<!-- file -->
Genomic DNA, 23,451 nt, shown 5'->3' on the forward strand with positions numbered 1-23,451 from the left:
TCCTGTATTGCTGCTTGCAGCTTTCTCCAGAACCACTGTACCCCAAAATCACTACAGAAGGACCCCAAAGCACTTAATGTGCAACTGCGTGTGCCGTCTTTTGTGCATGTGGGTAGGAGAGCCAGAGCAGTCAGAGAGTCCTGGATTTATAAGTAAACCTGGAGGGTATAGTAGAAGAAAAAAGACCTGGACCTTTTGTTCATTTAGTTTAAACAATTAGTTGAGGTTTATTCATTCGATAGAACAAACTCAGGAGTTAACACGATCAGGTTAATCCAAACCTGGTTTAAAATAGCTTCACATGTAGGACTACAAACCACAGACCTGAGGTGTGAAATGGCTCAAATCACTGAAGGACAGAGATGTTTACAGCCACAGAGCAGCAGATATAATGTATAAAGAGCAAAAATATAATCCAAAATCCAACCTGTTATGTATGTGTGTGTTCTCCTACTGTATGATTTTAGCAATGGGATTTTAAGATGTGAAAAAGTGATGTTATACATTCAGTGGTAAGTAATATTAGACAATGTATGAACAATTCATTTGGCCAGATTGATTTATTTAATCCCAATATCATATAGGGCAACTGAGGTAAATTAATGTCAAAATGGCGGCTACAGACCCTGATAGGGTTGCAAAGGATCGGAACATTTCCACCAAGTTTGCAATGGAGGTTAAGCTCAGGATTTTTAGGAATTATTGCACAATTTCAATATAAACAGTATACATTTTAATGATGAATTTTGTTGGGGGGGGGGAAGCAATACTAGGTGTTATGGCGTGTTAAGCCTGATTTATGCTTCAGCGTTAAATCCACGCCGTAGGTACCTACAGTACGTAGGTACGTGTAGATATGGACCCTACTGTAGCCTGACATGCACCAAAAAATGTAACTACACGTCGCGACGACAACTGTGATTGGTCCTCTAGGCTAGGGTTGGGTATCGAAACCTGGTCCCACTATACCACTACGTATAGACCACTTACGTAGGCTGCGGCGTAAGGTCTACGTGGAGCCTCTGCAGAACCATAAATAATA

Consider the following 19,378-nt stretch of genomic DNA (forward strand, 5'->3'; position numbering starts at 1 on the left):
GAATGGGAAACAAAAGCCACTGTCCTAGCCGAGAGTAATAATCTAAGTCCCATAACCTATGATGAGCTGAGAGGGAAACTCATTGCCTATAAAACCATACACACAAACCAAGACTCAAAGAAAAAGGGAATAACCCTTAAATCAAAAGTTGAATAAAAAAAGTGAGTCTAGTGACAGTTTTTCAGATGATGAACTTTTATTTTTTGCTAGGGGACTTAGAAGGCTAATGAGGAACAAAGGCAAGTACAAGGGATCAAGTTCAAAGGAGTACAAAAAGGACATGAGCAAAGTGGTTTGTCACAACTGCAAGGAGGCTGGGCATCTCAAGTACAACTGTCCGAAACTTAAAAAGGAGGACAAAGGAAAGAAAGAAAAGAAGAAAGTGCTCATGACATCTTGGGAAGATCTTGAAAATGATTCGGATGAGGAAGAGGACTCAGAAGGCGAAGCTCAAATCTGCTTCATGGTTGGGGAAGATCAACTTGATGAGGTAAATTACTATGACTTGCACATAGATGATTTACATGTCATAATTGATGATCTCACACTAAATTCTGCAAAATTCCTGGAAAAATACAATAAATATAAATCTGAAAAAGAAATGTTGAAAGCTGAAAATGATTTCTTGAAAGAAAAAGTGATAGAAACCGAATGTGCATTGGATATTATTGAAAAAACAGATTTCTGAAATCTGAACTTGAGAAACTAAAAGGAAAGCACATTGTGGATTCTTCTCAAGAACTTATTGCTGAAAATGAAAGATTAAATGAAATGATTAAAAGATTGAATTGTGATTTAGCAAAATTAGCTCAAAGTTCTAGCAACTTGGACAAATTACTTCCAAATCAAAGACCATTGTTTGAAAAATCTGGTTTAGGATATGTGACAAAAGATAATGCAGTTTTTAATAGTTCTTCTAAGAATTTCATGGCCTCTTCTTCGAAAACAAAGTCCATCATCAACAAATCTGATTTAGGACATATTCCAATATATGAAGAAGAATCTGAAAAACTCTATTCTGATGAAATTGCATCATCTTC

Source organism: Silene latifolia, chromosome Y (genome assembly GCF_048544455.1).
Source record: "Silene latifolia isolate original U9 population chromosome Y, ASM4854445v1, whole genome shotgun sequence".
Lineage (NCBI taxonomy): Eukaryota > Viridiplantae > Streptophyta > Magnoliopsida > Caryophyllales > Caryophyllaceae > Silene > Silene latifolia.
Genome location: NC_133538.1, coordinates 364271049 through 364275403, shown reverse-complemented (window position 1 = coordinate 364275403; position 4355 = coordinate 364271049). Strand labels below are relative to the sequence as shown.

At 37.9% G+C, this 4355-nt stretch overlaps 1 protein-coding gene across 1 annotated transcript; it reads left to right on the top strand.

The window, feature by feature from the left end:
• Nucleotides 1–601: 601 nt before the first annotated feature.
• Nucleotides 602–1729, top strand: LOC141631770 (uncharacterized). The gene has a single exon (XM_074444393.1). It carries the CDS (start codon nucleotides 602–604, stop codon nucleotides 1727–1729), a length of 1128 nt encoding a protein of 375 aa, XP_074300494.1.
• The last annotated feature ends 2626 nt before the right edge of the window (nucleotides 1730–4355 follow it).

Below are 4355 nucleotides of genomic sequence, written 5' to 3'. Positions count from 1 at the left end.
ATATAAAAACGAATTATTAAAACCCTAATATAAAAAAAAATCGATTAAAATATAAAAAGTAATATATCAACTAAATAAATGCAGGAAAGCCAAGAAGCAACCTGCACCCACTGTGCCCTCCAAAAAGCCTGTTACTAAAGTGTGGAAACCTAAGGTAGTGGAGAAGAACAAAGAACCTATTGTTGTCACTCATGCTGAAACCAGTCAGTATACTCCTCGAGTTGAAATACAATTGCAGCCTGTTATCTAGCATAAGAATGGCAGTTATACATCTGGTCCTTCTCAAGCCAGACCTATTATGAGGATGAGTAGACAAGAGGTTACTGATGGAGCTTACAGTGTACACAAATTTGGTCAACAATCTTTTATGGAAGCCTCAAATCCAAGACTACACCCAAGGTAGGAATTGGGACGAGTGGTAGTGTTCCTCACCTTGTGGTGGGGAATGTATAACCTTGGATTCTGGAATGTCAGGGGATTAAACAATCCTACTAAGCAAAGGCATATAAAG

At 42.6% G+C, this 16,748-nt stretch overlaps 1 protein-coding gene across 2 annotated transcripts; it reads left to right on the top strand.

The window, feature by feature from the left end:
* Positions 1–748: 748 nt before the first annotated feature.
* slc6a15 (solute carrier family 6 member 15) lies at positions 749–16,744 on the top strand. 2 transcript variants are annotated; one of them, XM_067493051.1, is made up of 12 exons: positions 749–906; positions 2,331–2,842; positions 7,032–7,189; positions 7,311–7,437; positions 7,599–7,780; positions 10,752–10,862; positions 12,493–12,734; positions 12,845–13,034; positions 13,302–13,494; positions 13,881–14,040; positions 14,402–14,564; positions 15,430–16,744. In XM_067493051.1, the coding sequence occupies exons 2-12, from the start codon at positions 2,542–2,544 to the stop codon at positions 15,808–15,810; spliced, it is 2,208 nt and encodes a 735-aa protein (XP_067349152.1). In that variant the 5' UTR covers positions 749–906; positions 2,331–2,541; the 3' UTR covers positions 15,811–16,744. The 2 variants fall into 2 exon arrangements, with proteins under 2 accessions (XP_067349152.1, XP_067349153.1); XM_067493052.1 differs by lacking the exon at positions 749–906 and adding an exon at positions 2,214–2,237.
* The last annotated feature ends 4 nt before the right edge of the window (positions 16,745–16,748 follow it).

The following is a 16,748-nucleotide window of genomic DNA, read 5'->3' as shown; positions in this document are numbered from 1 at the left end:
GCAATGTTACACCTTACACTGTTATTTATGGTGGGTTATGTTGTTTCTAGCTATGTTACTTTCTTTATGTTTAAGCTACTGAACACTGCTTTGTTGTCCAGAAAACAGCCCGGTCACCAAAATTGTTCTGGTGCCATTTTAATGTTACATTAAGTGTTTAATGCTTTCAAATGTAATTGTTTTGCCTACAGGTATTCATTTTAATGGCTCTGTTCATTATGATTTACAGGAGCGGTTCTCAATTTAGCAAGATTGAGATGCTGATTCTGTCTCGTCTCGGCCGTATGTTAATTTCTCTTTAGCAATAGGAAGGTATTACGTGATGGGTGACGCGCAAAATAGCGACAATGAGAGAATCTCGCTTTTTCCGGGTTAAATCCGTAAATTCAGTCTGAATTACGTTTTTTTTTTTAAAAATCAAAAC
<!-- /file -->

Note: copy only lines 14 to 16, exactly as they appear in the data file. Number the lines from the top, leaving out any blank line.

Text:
Below are 4355 nucleotides of genomic sequence, written 5' to 3'. Positions count from 1 at the left end.
ATATAAAAACGAATTATTAAAACCCTAATATAAAAAAAAATCGATTAAAATATAAAAAGTAATATATCAACTAAATAAATGCAGGAAAGCCAAGAAGCAACCTGCACCCACTGTGCCCTCCAAAAAGCCTGTTACTAAAGTGTGGAAACCTAAGGTAGTGGAGAAGAACAAAGAACCTATTGTTGTCACTCATGCTGAAACCAGTCAGTATACTCCTCGAGTTGAAATACAATTGCAGCCTGTTATCTAGCATAAGAATGGCAGTTATACATCTGGTCCTTCTCAAGCCAGACCTATTATGAGGATGAGTAGACAAGAGGTTACTGATGGAGCTTACAGTGTACACAAATTTGGTCAACAATCTTTTATGGAAGCCTCAAATCCAAGACTACACCCAAGGTAGGAATTGGGACGAGTGGTAGTGTTCCTCACCTTGTGGTGGGGAATGTATAACCTTGGATTCTGGAATGTCAGGGGATTAAACAATCCTACTAAGCAAAGGCATATAAAG

At 42.6% G+C, this 16,748-nt stretch overlaps 1 protein-coding gene across 2 annotated transcripts; it reads left to right on the top strand.